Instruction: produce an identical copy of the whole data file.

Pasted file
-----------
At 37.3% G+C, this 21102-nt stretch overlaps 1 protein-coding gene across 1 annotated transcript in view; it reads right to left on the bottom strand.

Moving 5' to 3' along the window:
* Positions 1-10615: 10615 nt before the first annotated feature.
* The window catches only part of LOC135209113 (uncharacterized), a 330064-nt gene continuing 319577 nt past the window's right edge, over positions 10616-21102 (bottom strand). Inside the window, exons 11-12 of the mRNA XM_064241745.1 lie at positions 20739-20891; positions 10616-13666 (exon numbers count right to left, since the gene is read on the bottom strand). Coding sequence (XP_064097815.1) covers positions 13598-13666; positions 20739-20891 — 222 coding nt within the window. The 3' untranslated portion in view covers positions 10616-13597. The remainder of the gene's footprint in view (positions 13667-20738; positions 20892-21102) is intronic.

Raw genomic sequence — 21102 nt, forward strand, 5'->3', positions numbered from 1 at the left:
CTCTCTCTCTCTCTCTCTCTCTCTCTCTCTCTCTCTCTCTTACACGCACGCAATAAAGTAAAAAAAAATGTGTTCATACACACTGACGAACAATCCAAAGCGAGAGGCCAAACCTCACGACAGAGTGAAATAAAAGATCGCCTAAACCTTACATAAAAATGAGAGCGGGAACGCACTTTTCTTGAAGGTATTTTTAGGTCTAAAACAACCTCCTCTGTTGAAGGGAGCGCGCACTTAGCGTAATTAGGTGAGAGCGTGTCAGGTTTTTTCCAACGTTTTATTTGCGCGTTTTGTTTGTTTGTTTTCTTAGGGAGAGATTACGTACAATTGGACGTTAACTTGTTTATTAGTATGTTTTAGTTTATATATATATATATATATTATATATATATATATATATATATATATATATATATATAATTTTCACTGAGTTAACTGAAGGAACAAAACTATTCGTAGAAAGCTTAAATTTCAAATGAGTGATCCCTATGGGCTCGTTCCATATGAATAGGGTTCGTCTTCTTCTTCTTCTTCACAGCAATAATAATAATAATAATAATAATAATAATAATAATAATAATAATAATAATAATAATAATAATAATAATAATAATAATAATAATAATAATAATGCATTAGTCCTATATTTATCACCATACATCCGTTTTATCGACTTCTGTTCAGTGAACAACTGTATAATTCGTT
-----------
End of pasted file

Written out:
At 37.3% G+C, this 21102-nt stretch overlaps 1 protein-coding gene across 1 annotated transcript in view; it reads right to left on the bottom strand.

Moving 5' to 3' along the window:
* Positions 1-10615: 10615 nt before the first annotated feature.
* The window catches only part of LOC135209113 (uncharacterized), a 330064-nt gene continuing 319577 nt past the window's right edge, over positions 10616-21102 (bottom strand). Inside the window, exons 11-12 of the mRNA XM_064241745.1 lie at positions 20739-20891; positions 10616-13666 (exon numbers count right to left, since the gene is read on the bottom strand). Coding sequence (XP_064097815.1) covers positions 13598-13666; positions 20739-20891 — 222 coding nt within the window. The 3' untranslated portion in view covers positions 10616-13597. The remainder of the gene's footprint in view (positions 13667-20738; positions 20892-21102) is intronic.

Raw genomic sequence — 21102 nt, forward strand, 5'->3', positions numbered from 1 at the left:
CTCTCTCTCTCTCTCTCTCTCTCTCTCTCTCTCTCTCTCTTACACGCACGCAATAAAGTAAAAAAAAATGTGTTCATACACACTGACGAACAATCCAAAGCGAGAGGCCAAACCTCACGACAGAGTGAAATAAAAGATCGCCTAAACCTTACATAAAAATGAGAGCGGGAACGCACTTTTCTTGAAGGTATTTTTAGGTCTAAAACAACCTCCTCTGTTGAAGGGAGCGCGCACTTAGCGTAATTAGGTGAGAGCGTGTCAGGTTTTTTCCAACGTTTTATTTGCGCGTTTTGTTTGTTTGTTTTCTTAGGGAGAGATTACGTACAATTGGACGTTAACTTGTTTATTAGTATGTTTTAGTTTATATATATATATATATATTATATATATATATATATATATATATATATATATATATAATTTTCACTGAGTTAACTGAAGGAACAAAACTATTCGTAGAAAGCTTAAATTTCAAATGAGTGATCCCTATGGGCTCGTTCCATATGAATAGGGTTCGTCTTCTTCTTCTTCTTCACAGCAATAATAATAATAATAATAATAATAATAATAATAATAATAATAATAATAATAATAATAATAATAATAATAATAATAATAATAATAATAATAATGCATTAGTCCTATATTTATCACCATACATCCGTTTTATCGACTTCTGTTCAGTGAACAACTGTATAATTCGTT